14 April 2023

Sunny Singh calls time at the Cavalry

| Tim Gavel
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Canberra Cavalry Pride Night: Sunny Singh

Sunny Singh rose through the ranks to become boss of the Braves and the Cavalry. Photo: Michelle Kroll.

At one stage, Sunny Singh was leading the Canberra Cavalry and the CBR Brave at the same time as both sports navigated their way through the COVID pandemic.

With travel effectively shut down, it proved to be a challenging time for all sports in Canberra, especially when teams are part of a national competition, such as the Australian Baseball League (ABL) and the Australian Ice Hockey League (AIHL).

The focus was as much about survival as it was on-field success.

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It is a testament to Sunny’s management skills fulfilling the dual roles for a time during the pandemic as general manager of the Canberra Cavalry and CEO of the Brave that both teams emerged intact from the pandemic.

More recently, his focus has been on the Canberra Cavalry as general manager. But he says after six-and-a-half years with the organisation, it’s time to move on.

“I love the club through and through, but I feel like I’ve given it all I possibly can,” he says.

“There’ll always be that nagging feeling that I’ve got unfinished business with the club, but personally, a new challenge is due at this stage of my career, and I feel as though the club could benefit from different voices to go to that next level.”

It ends a long association with the Cavalry.

Sunny Singh with Cavalry jersey

Sunny Singh; Always committed to the Canberra Cavalry. Photo: Supplied.

After completing a Bachelor of Commerce, majoring in marketing, management and international business, Sunny worked in IT-related businesses.

But his real passion was sport, and at 27, he applied for an internship with the Cavalry.

“They were more looking for university students, but fortunately, there was an opening for a role in ticketing and membership,” remembers Sunny.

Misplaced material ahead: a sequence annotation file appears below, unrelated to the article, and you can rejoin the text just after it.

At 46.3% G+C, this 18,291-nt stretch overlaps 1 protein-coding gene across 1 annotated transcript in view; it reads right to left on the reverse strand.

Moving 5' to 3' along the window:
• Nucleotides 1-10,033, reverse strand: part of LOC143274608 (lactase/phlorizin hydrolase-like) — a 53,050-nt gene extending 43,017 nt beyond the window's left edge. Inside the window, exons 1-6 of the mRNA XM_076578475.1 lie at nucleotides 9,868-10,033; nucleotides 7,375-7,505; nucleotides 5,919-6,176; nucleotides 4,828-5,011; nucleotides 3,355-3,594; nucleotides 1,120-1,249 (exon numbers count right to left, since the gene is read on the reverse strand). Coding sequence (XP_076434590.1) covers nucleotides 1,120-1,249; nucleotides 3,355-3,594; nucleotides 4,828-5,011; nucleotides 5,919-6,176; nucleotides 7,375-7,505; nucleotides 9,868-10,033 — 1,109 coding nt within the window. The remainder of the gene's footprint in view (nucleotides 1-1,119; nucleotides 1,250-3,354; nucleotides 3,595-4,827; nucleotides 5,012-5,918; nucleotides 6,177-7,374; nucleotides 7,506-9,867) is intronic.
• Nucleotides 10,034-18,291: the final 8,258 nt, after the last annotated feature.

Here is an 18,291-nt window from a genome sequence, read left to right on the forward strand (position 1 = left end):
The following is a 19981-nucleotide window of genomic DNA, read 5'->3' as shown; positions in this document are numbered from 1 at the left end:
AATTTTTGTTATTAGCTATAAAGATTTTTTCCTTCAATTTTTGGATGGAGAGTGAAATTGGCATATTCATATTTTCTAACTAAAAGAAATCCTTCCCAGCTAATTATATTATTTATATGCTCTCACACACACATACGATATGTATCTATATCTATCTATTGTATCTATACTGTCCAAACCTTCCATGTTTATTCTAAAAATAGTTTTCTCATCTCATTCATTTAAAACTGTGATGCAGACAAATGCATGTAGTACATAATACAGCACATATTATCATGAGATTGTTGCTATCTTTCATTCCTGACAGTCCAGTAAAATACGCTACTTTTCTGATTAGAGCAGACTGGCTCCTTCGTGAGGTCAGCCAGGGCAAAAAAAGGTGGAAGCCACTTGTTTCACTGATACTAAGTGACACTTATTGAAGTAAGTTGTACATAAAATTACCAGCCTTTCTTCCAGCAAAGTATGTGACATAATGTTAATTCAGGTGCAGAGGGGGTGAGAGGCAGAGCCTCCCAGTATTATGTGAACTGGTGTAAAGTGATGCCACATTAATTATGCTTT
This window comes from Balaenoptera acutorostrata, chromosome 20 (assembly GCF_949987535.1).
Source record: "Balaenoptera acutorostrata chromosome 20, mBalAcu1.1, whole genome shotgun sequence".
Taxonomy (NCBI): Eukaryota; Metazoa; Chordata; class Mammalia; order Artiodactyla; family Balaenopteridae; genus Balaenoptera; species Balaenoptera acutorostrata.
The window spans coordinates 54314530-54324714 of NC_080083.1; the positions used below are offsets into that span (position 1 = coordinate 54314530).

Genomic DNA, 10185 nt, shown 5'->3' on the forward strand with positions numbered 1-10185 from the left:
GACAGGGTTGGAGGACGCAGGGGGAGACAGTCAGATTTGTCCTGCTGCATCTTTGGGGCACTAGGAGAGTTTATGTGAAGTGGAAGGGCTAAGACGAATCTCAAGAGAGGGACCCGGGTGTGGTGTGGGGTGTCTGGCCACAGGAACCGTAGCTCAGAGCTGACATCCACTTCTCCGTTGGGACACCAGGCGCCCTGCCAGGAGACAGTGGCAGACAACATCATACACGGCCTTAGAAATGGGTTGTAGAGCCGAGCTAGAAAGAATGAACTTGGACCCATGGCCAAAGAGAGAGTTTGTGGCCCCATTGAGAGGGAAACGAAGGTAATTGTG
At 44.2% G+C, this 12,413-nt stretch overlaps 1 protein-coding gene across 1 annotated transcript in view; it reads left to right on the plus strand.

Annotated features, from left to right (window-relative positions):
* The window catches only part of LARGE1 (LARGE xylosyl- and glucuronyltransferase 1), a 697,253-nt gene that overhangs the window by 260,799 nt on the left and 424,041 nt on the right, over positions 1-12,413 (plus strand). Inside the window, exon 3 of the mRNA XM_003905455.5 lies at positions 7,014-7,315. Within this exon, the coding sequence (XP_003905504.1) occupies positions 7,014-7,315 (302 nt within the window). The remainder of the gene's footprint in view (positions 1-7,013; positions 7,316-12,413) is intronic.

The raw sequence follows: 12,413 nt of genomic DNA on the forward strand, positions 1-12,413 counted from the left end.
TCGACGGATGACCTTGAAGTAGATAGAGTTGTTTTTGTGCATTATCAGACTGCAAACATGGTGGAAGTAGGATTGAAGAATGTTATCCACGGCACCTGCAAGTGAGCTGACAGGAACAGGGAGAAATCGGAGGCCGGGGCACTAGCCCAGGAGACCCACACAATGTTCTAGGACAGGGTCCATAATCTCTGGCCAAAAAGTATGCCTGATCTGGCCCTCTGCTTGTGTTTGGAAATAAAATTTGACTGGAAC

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He eventually became head of ticketing and membership sales.

“I like to get my hands dirty, so throwing myself into everything that makes a sports club tick was the best way to learn the trick of the trade. Being under-resourced, I got to try my hand at so many different aspects of the club, and eventually, I was doing enough of the work to justify the call-up to the general manager role. It was a great show of faith from those before and present, and an opportunity that I’m eternally grateful for.”

And with the same organisation owning the Cavalry and the Brave at the time, he took on the same position with the ice hockey team.

Canberra Cavalry training at MIT Ballpark Photo: Michelle Kroll.

“Being a Canberran, it was always a boyhood dream to become involved in sport in this city,” says Sunny.

“My wardrobe was 95 per cent lime green growing up, and if you put the word Canberra in front of a sports team, you can best believe that I’ll get behind it. The Brave and Cavalry partnership at the time was a great opportunity to live out that dream.”

But it was a steep learning curve.

“Every sports team and club is different, and you’ve got to find that balance of bringing in new ideas and knowing when not to fix what isn’t broken. You’ve got to be flexible and gain the trust of players, fans, volunteers, and those that have been there before you, which doesn’t happen overnight.

“I’m lucky to have been able to do this, and I’m proud of the work we’ve done to keep the clubs alive in a challenging climate. The fans deserve nothing but the best, and I can whole-heartedly say I tried to give it during my tenure.”

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What he has learned is the importance of teamwork within a sporting organisation such as the Cavalry.

“The people you see putting blood, sweat and tears into these clubs are what makes Canberra sport such an incredible environment. We’re all pulling in the same direction to achieve the same goal, and the sacrifices everybody makes to make the magic happen is nothing short of extraordinary. Neither club would be around post-COVID had they not provided the level of support they did. They’re who I’ll miss most!”

So after guiding both teams, with the focus being on the Cavalry over the past year, at 33 years of age, he is looking to the future.

“There are a few options on the table, but it’ll be nice to get some work-life balance for a hot minute. I’m keen to continue doing what I love in sport – something fresh and challenging that scares me a little.”

On the back of his success with both the Cavalry and the Brave, there will be no shortage of options.

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